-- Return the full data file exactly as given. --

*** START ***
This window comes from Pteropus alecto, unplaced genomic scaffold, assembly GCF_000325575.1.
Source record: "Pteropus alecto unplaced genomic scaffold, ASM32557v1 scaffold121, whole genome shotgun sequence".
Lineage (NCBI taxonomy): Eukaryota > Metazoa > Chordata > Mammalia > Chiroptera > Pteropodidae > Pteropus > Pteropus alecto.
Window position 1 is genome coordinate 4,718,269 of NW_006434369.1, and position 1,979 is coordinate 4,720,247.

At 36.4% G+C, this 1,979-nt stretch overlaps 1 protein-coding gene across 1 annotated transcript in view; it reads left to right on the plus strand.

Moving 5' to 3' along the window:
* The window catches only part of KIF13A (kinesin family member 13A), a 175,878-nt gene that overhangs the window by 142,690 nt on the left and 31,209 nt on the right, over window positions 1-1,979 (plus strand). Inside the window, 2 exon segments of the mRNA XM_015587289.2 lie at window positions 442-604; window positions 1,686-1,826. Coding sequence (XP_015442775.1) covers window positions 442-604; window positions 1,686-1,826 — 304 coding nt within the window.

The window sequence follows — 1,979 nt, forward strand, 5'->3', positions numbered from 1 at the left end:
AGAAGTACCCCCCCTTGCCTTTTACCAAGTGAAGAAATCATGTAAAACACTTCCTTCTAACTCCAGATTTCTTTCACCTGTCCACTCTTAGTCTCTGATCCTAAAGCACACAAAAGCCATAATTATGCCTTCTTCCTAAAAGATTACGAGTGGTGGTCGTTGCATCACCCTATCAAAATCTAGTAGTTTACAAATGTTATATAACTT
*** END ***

This window comes from Pteropus alecto, unplaced genomic scaffold, assembly GCF_000325575.1.
Source record: "Pteropus alecto unplaced genomic scaffold, ASM32557v1 scaffold121, whole genome shotgun sequence".
Lineage (NCBI taxonomy): Eukaryota > Metazoa > Chordata > Mammalia > Chiroptera > Pteropodidae > Pteropus > Pteropus alecto.
Window position 1 is genome coordinate 4,718,269 of NW_006434369.1, and position 1,979 is coordinate 4,720,247.

At 36.4% G+C, this 1,979-nt stretch overlaps 1 protein-coding gene across 1 annotated transcript in view; it reads left to right on the plus strand.

Moving 5' to 3' along the window:
* The window catches only part of KIF13A (kinesin family member 13A), a 175,878-nt gene that overhangs the window by 142,690 nt on the left and 31,209 nt on the right, over window positions 1-1,979 (plus strand). Inside the window, 2 exon segments of the mRNA XM_015587289.2 lie at window positions 442-604; window positions 1,686-1,826. Coding sequence (XP_015442775.1) covers window positions 442-604; window positions 1,686-1,826 — 304 coding nt within the window.

The window sequence follows — 1,979 nt, forward strand, 5'->3', positions numbered from 1 at the left end:
AGAAGTACCCCCCCTTGCCTTTTACCAAGTGAAGAAATCATGTAAAACACTTCCTTCTAACTCCAGATTTCTTTCACCTGTCCACTCTTAGTCTCTGATCCTAAAGCACACAAAAGCCATAATTATGCCTTCTTCCTAAAAGATTACGAGTGGTGGTCGTTGCATCACCCTATCAAAATCTAGTAGTTTACAAATGTTATATAACTT